Flash Point: 103°F/39.4°C
Odor: Fruity and clove-like
Cas#: 123 – 35 – 3
Molecular Formula: C10H16
Analgesic: Relieves pain
Antibacterial: Slows bacterial growth
Anti-Diabetic: Helps mitigate the effects of diabetes
Anti-inflammatory: Reduces inflammation systemically
Anti-Insomnia: Aids with sleep
Anti-Proliferative/Anti-Mutagenic: Inhibits cell mutation, including cancer cells Antipsychotic: Tranquilizing effects relieve symptoms of psychosis
Antispasmodic: Suppresses muscle spasms
Myrcene is a monoterpene, the smallest of terpenes, and is found in very high concentrations in sweet basil, hops, mangos, and cannabis. Myrcene gets its name from Myrcia sphaerocarpa, a medicinal shrub from Brazil high in myrcene. Myrcene is described as having an earthy, fruity clove-like odor, but can be very pungent in higher concentrations, such as in heavily hopped beers. Not surprisingly, hops and cannabis are cousins, both members of the family Cannabaceae.
Myrcene was discovered to be the most abundant terpene in many cannabis strains. Other terpenes in the 1997 study1 include pinene, limonene, carene, humulene, bergamotene, terpinolene, and caryophyllene. For some strains, myrcene is over half the total terpene content.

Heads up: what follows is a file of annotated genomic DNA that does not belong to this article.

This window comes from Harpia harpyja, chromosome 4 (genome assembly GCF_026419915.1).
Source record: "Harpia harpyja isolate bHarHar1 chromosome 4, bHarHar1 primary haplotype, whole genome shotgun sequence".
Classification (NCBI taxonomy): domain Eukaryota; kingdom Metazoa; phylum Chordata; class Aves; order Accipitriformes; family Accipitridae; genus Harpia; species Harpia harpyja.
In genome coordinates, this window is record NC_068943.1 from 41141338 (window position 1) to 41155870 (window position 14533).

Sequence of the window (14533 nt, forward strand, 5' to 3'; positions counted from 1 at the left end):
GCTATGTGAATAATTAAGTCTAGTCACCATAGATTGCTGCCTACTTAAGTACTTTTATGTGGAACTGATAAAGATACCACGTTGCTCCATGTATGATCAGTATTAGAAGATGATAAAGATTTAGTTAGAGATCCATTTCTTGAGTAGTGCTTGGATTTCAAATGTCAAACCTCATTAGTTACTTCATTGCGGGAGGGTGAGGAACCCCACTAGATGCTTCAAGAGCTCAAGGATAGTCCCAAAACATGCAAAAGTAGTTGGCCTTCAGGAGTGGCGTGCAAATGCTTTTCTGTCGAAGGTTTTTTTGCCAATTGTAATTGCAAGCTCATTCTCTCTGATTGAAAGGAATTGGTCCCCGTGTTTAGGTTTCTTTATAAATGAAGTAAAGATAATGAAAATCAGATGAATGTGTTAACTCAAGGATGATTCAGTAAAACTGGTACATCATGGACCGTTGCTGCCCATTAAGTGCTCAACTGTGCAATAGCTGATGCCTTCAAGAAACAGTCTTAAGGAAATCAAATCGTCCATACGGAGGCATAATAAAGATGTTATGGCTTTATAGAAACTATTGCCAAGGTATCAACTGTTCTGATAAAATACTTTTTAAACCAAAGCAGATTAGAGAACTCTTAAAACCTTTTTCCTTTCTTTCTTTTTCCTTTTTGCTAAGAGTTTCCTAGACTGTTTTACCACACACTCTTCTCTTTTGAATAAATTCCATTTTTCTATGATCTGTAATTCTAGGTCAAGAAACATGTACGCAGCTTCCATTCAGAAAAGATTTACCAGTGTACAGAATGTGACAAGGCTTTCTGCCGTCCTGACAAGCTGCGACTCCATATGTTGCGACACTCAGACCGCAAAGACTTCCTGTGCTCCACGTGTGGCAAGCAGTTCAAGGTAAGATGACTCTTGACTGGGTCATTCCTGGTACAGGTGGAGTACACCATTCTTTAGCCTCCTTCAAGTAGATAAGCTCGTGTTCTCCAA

Myrcene is vital in the formation of other terpenes, and it synergizes the antibiotic potential of other terpenes.2 Myrcene allows for more absorption of cannabinoids by the brain by changing the permeability of cell membranes. Myrcene works with cannabinoids (THC, CBD, CBG, CBC, CBN) to achieve better results than if they were isolated.
Rumors that eating a ripe mango before smoking will enhance your high have been around since the 1970s. Steep Hill Labs,3 a major cannabis testing laboratory in the Bay Area, confirmed this belief. They reported that most people experience an increased effect from cannabis by eating a fresh mango 45 minutes before inhaling or consuming cannabinoids. The myrcene found in mangoes is the main contributing factor to this effect. These “overlapping synergies” between myrcene and other terpenes with various cannabinoids, is known as the entourage effect.4
Myrcene has been found to block the cancer-causing effects of aflatoxins travel to many of our food sources from fungi.5 Myrcene’s inhibition of the liver enzyme CYP2B1 is responsible for these anti-mutagen effects. Myrcene also mitigates DNA damage from toxins such as t-butyl-hydroperoxide.6 Myrcene has also been used for many years as a folk remedy for hypertension, diabetes, diarrhea, and dysentery.
Top cannabis strains containing myrcene include OG Kush, Remedy, 9 Pound Hammer, Grape Ape, FPOG, AK-47, Granddaddy Purple, Blue Dream, Tangie, and Harlequin.
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